The Critics: No new story, but with Oasis that's the glory
Sunday 21 September 1997
On the other hand, when you go to see Oasis in concert, you don't have to be psychic to know what you're getting for your money (eg, no spontaneity, no radical changes of direction, no tapdancing). So, from the viewpoint of a cosseted journalist who didn't even have to pay for his ticket, let alone sit by the phone pressing the redial button for two hours, there wasn't all that much to look forward to. What, in short, was the story?
The first thing to report is that this time around Oasis have made an effort. They've designed a stage set based on their horrible album cover, so the drum riser is a Rolls-Royce with flashing headlamps, a giant clockface looms overhead, and the band open the show by stepping out of an outsized phone box, an idea they took from either Peter Gabriel or Dr Who. They power into the new album's title-track, and it's loud, sexy and fun. It looks as if they might be about to surpass themselves.
They don't - in part because they're thrown off their stride when Noel's amp breaks down halfway through. Still, the gig isn't worse than normal either. It's business as usual. There's Liam, almost bent double, hands behind his back, Groucho Marx in a cagoule. There's the not- excessively-talented Guigsy and Bonehead - surely the luckiest men in rock - turning to face their amps and tune their guitars after every song, like two mechanical mannequins on a town square clock. And there's the material from Be Here Now, sounding better than it does on the record, incidentally, but already fitting in with the songs from earlier albums so snugly that you can't see the joins.
To stray too far from the formula would be to threaten the most important element of Oasis's shows: the community spirit. Their onstage banter may amount to an update of the football score, but they lead singalongs that would put Chas'n'Dave to shame, blasting out tunes so big that everyone can grab hold of them, with the notable exception of the two girls standing behind me. The whole crowd joins in, so the gig is less a remote group performing to its audience, and more a gathering of equals: ironically, it's Noel's extraordinary melodic gift that shrinks the gap between him and the rest of us.
In interviews, Noel says that Oasis are loved for their "ordinariness", and one could see what he meant on Wednesday. It didn't matter that he has taken tea with the PM, or that on the day the album was released, his brother was photographed on a yacht with a topless supermodel. The Gallaghers are still the same people as they were when they led average lives, so they make their fans feel good about leading average lives themselves.
This bond between audience and band is a precious one, but Oasis might do better not to rely on it. Remember, just three years ago, they were seen as aloof and menacing. Admittedly, it's hard to keep up the thrilling me-and-you-against-the-world attitude of "Live Forever" ("Maybe you're the same as me / We see things they'll never see") when everybody bar George Harrison is singing your praises. But on Be Here Now Oasis have moved through the gangshow of "all my people right here right now", to the all-embracing "All Around the World", illustrated tonight with a spinning globe projected onto a circular screen. When you're being this explicit and self-conscious about appealing to everyone on the planet, you can't risk attempting anything which might endanger that appeal.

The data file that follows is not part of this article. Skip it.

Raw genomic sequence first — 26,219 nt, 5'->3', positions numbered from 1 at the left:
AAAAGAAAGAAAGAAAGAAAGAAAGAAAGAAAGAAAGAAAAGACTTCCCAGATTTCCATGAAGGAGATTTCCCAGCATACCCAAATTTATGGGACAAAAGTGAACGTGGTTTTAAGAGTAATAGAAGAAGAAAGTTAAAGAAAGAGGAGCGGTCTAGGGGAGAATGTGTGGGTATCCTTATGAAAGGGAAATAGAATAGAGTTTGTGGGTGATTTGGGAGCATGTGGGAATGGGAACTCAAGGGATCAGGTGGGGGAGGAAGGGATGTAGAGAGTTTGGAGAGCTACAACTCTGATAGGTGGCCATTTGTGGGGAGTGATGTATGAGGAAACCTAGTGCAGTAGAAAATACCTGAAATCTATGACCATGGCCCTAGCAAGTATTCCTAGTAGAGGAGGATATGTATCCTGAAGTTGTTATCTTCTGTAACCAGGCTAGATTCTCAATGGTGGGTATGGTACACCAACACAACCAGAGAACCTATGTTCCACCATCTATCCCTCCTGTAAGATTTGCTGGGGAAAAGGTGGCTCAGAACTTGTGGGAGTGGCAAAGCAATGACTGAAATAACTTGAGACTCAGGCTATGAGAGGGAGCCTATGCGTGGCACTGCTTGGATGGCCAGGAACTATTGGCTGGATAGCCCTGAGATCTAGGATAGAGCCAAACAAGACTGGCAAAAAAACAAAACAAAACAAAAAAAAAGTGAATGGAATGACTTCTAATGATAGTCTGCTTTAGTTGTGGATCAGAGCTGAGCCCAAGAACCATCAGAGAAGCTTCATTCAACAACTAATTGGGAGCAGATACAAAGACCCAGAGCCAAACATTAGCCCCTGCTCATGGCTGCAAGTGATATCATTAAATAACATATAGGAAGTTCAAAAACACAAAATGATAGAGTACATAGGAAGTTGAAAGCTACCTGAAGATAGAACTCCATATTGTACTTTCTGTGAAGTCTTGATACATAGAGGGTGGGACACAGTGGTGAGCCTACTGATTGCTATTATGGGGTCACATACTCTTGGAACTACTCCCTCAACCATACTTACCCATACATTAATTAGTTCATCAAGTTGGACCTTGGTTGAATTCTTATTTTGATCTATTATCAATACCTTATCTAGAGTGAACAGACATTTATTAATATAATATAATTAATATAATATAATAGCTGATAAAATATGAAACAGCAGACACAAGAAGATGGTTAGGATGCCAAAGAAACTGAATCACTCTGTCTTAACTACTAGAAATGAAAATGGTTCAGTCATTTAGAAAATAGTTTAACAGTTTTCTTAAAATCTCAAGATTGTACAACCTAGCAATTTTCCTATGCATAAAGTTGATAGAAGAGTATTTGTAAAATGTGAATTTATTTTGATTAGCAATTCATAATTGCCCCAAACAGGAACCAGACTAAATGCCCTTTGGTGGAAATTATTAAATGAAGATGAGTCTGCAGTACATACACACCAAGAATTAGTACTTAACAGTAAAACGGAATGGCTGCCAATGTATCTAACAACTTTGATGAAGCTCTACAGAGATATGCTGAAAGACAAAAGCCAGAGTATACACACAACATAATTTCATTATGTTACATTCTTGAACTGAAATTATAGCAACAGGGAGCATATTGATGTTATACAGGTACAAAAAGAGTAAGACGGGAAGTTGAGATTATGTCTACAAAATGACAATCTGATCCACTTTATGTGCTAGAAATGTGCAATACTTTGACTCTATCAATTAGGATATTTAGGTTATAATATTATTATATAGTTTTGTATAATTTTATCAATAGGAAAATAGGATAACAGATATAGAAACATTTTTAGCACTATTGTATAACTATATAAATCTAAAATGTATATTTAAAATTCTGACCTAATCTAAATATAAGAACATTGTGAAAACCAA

There are moments when something upsets the cosy inclusiveness: Liam's savage vocals on "Live Forever", Noel's explosive guitar on "Acquiesce", the warped psychedelia of "Fade-In Out". They're the best parts of the concert.
At times, it's hard to pinpoint what makes Oasis more credible than the participants in Music for Montserrat at the Albert Hall on Monday. This was a charity concert organised by George Martin, legendary producer of the Beatles, and was preceded by a fairly predictable share of press snarling. It took two tacks: "Why have they chosen this charity instead of any other deserving causes?" and, "Aren't they all boring old gits, anyway?"
To answer the former question, it seemed absolutely right and proper that those involved should come together in aid of a cause with which they all feel personally involved. The only hint of embarrassment attached to the laudable War Child album arose from the accompanying interviews, in which the contributing bands admitted that they hadn't a clue about the Bosnian situation. Whereas, the stricken island of Montserrat was home to George Martin's Air Studios, and Monday's performers all recorded albums there.
The Old Gittishness of the evening's artistes is a charge that's harder to answer. Paul McCartney, Elton John, Eric Clapton, Phil Collins, Mark Knopfler, Midge Ure and Carl Perkins aren't, I hope, anyone's definition of cutting edge, but it was the audience that was really damning. The rapture that greeted "Money for Nothing" played by Knopfler, Clapton, Sting and Collins suggested that for this crowd, popular music had reached its zenith.
But the fact remains that George Martin always comes across as the most dignified man in the world, and the gracious performers stuck to two or three of their greatest hits each. Besides, it's not often you get to see Carl Perkins singing "Blue Suede Shoes", or Paul McCartney playing "Yesterday", "Hey Jude", "Kansas City" and, rarest of all, the finale of the Abbey Road medley, complete with orchestra, choir and a gang of superstars. It's worth sitting through a few Elton John ballads for that.
Oasis: Sheffield Arena (0114 256 5656), Mon & Tues; Earls Court Exhibition Ctr, SW5 (0171 373 8141), Thurs-Sat; Birmingham National Indoor Arena (0121 780 4133), 29 & 30 Sept. Next week's Rock column will review the latest record releases.
And why are 'southern' ways of speaking spreading north?
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